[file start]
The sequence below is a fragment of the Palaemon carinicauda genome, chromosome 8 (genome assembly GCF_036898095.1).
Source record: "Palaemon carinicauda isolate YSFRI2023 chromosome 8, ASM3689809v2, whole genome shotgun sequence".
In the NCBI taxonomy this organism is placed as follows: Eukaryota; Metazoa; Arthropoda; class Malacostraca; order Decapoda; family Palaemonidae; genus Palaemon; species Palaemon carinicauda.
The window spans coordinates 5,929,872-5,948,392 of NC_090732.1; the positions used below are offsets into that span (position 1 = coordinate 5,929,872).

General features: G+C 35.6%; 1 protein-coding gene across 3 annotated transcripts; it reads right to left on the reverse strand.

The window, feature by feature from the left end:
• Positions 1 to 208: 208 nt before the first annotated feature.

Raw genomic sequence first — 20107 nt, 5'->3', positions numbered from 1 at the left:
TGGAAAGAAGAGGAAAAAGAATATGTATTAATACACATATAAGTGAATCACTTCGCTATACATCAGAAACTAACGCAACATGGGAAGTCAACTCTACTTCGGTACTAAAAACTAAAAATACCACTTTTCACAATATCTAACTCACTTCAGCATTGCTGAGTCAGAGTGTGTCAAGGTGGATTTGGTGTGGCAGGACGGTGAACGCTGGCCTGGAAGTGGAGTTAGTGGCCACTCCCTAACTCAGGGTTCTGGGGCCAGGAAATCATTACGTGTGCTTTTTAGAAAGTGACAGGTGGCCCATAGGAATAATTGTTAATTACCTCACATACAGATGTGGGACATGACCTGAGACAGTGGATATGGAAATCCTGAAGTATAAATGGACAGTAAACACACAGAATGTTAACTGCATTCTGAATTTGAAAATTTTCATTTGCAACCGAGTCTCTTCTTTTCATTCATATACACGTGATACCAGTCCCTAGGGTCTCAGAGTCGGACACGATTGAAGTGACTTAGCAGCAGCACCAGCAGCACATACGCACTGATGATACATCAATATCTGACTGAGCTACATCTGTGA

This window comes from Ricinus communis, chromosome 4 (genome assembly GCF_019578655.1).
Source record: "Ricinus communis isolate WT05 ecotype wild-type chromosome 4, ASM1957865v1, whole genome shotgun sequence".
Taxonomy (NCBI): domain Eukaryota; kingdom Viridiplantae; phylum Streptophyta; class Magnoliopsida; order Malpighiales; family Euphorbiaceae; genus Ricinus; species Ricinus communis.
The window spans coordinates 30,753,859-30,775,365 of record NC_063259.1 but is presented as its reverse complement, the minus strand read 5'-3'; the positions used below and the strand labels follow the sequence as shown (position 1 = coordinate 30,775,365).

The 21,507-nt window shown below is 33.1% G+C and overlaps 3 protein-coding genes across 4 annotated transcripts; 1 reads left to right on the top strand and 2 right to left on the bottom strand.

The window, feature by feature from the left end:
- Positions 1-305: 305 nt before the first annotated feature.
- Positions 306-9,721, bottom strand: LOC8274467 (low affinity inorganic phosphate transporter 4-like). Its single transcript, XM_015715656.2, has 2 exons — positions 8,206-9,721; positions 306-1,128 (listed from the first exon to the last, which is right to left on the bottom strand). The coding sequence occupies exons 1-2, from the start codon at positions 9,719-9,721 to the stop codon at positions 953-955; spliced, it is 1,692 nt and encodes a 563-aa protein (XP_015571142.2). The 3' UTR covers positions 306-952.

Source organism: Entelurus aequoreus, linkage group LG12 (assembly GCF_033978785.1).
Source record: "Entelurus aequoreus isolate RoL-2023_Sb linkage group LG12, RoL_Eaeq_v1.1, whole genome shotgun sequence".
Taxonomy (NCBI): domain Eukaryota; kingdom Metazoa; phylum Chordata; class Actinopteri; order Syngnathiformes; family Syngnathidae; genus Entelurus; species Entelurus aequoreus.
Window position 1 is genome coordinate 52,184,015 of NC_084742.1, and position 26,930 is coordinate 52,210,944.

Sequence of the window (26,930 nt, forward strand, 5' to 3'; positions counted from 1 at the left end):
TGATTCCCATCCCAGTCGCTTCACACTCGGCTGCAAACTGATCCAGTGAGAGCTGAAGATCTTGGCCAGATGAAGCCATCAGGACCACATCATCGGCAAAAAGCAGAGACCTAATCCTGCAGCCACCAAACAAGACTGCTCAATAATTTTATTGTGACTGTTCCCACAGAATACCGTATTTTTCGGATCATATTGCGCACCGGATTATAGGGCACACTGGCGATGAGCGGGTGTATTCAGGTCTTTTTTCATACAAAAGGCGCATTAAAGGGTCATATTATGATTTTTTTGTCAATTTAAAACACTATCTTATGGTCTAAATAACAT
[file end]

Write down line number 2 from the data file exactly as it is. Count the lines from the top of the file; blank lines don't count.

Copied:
Source record: "Palaemon carinicauda isolate YSFRI2023 chromosome 8, ASM3689809v2, whole genome shotgun sequence".